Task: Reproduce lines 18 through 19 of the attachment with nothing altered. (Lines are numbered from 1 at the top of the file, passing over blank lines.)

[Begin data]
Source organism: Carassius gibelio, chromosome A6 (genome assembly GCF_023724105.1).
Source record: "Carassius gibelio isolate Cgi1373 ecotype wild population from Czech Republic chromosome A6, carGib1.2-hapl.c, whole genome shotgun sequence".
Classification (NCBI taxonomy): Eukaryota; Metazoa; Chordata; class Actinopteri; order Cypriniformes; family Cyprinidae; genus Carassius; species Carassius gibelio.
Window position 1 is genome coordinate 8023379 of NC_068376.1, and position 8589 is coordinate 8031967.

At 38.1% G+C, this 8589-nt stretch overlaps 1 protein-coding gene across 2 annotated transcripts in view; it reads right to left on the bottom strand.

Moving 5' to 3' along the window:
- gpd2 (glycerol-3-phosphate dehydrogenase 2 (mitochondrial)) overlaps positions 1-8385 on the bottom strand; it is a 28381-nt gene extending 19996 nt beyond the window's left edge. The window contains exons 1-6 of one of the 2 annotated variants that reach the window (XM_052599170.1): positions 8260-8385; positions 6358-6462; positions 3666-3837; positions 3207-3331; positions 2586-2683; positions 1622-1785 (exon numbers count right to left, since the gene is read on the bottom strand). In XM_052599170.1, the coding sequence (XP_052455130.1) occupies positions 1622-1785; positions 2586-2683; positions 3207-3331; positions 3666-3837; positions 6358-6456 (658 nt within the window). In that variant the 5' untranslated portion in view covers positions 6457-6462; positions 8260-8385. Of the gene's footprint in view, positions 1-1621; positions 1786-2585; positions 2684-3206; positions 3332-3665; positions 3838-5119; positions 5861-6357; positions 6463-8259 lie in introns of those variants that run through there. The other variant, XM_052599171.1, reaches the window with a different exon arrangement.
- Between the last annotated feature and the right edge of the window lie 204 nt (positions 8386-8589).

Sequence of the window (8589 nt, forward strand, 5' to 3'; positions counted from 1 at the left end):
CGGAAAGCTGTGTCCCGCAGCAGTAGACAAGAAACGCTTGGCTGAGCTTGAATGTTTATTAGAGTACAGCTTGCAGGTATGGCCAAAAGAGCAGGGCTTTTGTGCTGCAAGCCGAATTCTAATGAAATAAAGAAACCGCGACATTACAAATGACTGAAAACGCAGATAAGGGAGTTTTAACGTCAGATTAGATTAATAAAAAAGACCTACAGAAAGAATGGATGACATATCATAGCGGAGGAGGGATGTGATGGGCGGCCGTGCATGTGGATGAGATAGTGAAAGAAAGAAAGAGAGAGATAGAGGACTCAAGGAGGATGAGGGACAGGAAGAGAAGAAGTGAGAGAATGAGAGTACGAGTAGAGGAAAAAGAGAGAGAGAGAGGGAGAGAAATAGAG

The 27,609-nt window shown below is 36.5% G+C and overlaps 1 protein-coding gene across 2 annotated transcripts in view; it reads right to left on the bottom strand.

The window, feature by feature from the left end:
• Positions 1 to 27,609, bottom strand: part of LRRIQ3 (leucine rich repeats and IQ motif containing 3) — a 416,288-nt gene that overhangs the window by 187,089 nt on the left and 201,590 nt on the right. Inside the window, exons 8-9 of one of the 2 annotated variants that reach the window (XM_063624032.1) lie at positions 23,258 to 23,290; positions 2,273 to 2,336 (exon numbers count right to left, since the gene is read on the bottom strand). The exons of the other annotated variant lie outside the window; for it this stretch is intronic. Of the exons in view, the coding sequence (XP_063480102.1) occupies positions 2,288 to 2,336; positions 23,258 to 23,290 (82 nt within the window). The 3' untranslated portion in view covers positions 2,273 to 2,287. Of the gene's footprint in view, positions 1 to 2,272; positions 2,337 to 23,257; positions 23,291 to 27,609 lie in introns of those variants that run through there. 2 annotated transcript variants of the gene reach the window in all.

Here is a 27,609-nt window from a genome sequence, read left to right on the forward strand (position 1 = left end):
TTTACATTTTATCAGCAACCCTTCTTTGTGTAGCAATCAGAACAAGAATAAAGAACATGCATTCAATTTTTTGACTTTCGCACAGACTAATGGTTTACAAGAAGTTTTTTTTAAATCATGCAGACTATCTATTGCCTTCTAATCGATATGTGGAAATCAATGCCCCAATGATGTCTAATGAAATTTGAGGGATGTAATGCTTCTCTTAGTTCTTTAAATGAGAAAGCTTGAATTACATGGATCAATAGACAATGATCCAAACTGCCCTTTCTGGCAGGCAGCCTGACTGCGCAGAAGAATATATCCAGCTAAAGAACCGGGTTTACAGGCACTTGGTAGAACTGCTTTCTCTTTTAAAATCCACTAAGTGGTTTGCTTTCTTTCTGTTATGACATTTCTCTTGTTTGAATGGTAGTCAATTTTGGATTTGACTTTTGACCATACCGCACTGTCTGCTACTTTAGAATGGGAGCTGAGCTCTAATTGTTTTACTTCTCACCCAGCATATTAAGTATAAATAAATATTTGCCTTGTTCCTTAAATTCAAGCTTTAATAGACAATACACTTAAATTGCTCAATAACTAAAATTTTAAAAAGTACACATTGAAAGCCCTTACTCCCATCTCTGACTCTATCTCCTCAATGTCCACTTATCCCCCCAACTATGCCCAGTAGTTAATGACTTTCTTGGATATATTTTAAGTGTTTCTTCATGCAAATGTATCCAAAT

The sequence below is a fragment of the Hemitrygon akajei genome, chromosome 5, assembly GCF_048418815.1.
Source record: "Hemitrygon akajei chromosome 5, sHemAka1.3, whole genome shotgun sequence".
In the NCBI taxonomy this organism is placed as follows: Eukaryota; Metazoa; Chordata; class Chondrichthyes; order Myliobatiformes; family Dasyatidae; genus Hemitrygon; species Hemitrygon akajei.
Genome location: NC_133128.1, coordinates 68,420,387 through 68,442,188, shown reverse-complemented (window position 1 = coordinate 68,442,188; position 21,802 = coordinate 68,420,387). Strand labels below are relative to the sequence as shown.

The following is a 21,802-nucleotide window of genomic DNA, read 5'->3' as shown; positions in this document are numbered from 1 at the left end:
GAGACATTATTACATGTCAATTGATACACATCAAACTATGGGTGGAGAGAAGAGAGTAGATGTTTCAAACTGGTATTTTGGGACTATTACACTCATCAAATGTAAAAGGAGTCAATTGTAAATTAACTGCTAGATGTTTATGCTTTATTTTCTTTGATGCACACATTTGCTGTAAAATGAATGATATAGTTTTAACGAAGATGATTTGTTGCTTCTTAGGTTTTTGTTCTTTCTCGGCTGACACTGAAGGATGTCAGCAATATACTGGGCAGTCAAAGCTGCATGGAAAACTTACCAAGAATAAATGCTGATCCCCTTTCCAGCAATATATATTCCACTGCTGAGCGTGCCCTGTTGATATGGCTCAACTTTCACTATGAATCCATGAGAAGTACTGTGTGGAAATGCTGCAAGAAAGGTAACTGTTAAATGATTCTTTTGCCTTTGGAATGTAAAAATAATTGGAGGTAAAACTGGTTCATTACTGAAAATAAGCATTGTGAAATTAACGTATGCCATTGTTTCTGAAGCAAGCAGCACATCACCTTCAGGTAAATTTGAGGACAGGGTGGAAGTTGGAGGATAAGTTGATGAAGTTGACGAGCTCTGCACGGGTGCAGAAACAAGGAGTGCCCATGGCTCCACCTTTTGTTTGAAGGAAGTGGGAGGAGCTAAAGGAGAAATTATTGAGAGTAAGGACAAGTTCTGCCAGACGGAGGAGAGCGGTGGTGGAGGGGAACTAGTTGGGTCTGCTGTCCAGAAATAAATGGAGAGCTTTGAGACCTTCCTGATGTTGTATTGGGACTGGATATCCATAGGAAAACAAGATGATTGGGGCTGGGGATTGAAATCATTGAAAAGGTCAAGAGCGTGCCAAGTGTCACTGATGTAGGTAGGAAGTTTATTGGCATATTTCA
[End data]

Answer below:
In the NCBI taxonomy this organism is placed as follows: Eukaryota; Metazoa; Chordata; class Chondrichthyes; order Myliobatiformes; family Dasyatidae; genus Hemitrygon; species Hemitrygon akajei.
Genome location: NC_133128.1, coordinates 68,420,387 through 68,442,188, shown reverse-complemented (window position 1 = coordinate 68,442,188; position 21,802 = coordinate 68,420,387). Strand labels below are relative to the sequence as shown.